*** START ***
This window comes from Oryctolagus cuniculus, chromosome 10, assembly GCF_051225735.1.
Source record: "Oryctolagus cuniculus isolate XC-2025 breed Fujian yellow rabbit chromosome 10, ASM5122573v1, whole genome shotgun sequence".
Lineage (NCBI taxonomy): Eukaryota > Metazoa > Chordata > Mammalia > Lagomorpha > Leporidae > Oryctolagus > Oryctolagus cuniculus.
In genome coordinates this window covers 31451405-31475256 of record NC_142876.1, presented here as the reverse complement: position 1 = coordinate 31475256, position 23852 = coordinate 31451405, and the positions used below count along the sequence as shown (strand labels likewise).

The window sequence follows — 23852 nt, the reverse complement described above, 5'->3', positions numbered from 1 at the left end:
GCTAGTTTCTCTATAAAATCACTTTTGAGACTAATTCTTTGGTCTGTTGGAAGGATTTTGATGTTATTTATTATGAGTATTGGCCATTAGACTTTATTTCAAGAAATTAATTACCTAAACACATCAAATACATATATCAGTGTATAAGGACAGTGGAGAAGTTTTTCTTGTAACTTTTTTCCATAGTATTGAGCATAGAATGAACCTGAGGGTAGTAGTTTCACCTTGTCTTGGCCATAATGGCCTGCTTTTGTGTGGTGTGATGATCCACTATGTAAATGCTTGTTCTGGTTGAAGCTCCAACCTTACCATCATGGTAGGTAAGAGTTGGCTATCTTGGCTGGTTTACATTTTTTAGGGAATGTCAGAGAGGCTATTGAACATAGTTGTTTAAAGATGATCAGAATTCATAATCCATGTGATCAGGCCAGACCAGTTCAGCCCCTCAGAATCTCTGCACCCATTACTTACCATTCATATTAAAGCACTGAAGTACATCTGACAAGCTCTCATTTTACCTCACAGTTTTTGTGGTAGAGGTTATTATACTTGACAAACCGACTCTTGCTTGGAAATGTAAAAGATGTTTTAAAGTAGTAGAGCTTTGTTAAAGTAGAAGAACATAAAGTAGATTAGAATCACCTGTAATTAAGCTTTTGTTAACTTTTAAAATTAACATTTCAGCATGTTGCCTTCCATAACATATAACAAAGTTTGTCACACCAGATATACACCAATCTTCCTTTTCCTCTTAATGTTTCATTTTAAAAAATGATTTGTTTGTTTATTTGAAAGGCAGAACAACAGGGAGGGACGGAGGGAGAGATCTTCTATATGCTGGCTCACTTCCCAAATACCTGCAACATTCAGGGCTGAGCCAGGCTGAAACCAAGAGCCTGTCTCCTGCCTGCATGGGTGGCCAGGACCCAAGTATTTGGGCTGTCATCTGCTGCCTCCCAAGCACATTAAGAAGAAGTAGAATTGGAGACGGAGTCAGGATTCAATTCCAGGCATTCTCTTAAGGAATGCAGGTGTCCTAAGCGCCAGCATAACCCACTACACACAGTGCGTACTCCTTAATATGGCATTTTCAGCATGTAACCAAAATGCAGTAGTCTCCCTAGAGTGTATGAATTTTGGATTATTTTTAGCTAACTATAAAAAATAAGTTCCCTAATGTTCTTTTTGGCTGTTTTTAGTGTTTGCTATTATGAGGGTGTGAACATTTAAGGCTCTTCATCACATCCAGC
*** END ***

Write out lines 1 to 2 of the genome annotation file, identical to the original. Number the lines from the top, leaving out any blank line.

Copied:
This window comes from Oryctolagus cuniculus, chromosome 10, assembly GCF_051225735.1.
Source record: "Oryctolagus cuniculus isolate XC-2025 breed Fujian yellow rabbit chromosome 10, ASM5122573v1, whole genome shotgun sequence".